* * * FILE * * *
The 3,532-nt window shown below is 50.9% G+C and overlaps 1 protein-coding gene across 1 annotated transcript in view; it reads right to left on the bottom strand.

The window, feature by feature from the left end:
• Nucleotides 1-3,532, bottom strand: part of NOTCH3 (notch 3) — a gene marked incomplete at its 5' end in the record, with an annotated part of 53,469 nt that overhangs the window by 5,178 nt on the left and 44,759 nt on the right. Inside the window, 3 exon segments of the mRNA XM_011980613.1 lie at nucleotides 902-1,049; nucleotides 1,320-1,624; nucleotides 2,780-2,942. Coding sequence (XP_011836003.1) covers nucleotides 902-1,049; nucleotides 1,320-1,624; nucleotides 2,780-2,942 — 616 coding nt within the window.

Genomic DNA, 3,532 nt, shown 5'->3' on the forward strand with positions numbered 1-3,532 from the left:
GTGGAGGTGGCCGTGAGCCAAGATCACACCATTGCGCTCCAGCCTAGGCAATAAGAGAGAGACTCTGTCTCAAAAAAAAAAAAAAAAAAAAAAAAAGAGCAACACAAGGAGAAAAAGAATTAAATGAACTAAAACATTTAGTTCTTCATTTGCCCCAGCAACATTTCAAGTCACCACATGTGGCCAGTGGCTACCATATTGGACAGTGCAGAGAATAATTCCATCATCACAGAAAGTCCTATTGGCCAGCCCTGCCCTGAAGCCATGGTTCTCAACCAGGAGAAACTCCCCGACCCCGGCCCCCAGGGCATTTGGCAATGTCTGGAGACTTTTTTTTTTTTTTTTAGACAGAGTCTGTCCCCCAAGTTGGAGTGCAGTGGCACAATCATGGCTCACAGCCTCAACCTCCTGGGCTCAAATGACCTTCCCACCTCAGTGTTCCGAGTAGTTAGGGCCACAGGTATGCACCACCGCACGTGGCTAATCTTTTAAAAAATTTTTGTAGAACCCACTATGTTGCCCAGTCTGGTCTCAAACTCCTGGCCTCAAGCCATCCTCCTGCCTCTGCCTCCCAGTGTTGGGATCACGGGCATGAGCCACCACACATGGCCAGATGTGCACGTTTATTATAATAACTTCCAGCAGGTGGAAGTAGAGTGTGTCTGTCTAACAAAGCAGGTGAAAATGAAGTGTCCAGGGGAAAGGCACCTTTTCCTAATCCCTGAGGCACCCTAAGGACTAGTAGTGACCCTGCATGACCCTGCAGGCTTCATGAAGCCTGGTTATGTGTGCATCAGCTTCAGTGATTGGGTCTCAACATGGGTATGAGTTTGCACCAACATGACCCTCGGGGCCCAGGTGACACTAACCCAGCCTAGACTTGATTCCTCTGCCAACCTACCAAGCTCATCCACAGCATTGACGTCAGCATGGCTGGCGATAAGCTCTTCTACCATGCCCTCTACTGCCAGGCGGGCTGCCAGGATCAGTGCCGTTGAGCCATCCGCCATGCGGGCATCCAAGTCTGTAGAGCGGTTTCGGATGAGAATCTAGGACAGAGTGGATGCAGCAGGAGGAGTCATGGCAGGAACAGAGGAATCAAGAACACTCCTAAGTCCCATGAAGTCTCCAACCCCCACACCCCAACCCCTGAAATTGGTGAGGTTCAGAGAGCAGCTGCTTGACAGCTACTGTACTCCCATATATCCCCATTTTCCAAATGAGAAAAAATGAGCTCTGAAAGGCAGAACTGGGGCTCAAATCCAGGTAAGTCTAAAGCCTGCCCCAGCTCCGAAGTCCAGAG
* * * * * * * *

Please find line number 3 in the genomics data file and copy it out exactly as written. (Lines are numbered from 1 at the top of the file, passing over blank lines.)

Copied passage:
• Nucleotides 1-3,532, bottom strand: part of NOTCH3 (notch 3) — a gene marked incomplete at its 5' end in the record, with an annotated part of 53,469 nt that overhangs the window by 5,178 nt on the left and 44,759 nt on the right. Inside the window, 3 exon segments of the mRNA XM_011980613.1 lie at nucleotides 902-1,049; nucleotides 1,320-1,624; nucleotides 2,780-2,942. Coding sequence (XP_011836003.1) covers nucleotides 902-1,049; nucleotides 1,320-1,624; nucleotides 2,780-2,942 — 616 coding nt within the window.